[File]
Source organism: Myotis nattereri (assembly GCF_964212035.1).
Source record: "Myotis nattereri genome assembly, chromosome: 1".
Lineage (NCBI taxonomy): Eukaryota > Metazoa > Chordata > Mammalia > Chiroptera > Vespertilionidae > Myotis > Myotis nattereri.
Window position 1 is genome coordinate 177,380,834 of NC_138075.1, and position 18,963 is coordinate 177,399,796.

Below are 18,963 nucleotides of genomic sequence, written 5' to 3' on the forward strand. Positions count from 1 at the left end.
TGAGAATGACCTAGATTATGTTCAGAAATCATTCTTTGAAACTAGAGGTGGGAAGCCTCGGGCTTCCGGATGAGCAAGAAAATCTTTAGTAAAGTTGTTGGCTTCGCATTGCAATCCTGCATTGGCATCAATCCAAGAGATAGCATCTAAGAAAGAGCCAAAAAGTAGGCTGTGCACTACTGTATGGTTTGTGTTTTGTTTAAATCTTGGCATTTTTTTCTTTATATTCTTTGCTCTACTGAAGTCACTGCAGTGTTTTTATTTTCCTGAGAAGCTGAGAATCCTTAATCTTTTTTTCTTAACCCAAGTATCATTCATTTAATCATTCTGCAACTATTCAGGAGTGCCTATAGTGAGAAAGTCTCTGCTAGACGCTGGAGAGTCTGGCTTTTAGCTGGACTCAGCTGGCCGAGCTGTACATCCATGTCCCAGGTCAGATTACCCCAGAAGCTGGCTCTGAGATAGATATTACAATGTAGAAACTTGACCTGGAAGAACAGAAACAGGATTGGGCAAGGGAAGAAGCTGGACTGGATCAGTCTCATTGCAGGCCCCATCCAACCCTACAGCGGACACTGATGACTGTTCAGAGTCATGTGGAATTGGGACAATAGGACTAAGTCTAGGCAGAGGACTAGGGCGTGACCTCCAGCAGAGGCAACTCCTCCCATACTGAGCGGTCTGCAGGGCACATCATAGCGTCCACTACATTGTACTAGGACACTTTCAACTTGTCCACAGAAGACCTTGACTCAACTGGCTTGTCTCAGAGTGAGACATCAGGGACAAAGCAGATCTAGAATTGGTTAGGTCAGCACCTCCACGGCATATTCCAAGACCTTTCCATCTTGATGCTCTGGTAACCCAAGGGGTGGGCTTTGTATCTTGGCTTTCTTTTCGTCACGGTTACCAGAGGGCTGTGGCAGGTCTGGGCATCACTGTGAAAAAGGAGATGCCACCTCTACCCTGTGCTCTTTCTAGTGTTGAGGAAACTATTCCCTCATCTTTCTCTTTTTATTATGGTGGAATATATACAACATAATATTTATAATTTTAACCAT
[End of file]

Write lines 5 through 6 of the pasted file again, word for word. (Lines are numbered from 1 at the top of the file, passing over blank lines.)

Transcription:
Below are 18,963 nucleotides of genomic sequence, written 5' to 3' on the forward strand. Positions count from 1 at the left end.
TGAGAATGACCTAGATTATGTTCAGAAATCATTCTTTGAAACTAGAGGTGGGAAGCCTCGGGCTTCCGGATGAGCAAGAAAATCTTTAGTAAAGTTGTTGGCTTCGCATTGCAATCCTGCATTGGCATCAATCCAAGAGATAGCATCTAAGAAAGAGCCAAAAAGTAGGCTGTGCACTACTGTATGGTTTGTGTTTTGTTTAAATCTTGGCATTTTTTTCTTTATATTCTTTGCTCTACTGAAGTCACTGCAGTGTTTTTATTTTCCTGAGAAGCTGAGAATCCTTAATCTTTTTTTCTTAACCCAAGTATCATTCATTTAATCATTCTGCAACTATTCAGGAGTGCCTATAGTGAGAAAGTCTCTGCTAGACGCTGGAGAGTCTGGCTTTTAGCTGGACTCAGCTGGCCGAGCTGTACATCCATGTCCCAGGTCAGATTACCCCAGAAGCTGGCTCTGAGATAGATATTACAATGTAGAAACTTGACCTGGAAGAACAGAAACAGGATTGGGCAAGGGAAGAAGCTGGACTGGATCAGTCTCATTGCAGGCCCCATCCAACCCTACAGCGGACACTGATGACTGTTCAGAGTCATGTGGAATTGGGACAATAGGACTAAGTCTAGGCAGAGGACTAGGGCGTGACCTCCAGCAGAGGCAACTCCTCCCATACTGAGCGGTCTGCAGGGCACATCATAGCGTCCACTACATTGTACTAGGACACTTTCAACTTGTCCACAGAAGACCTTGACTCAACTGGCTTGTCTCAGAGTGAGACATCAGGGACAAAGCAGATCTAGAATTGGTTAGGTCAGCACCTCCACGGCATATTCCAAGACCTTTCCATCTTGATGCTCTGGTAACCCAAGGGGTGGGCTTTGTATCTTGGCTTTCTTTTCGTCACGGTTACCAGAGGGCTGTGGCAGGTCTGGGCATCACTGTGAAAAAGGAGATGCCACCTCTACCCTGTGCTCTTTCTAGTGTTGAGGAAACTATTCCCTCATCTTTCTCTTTTTATTATGGTGGAATATATACAACATAATATTTATAATTTTAACCAT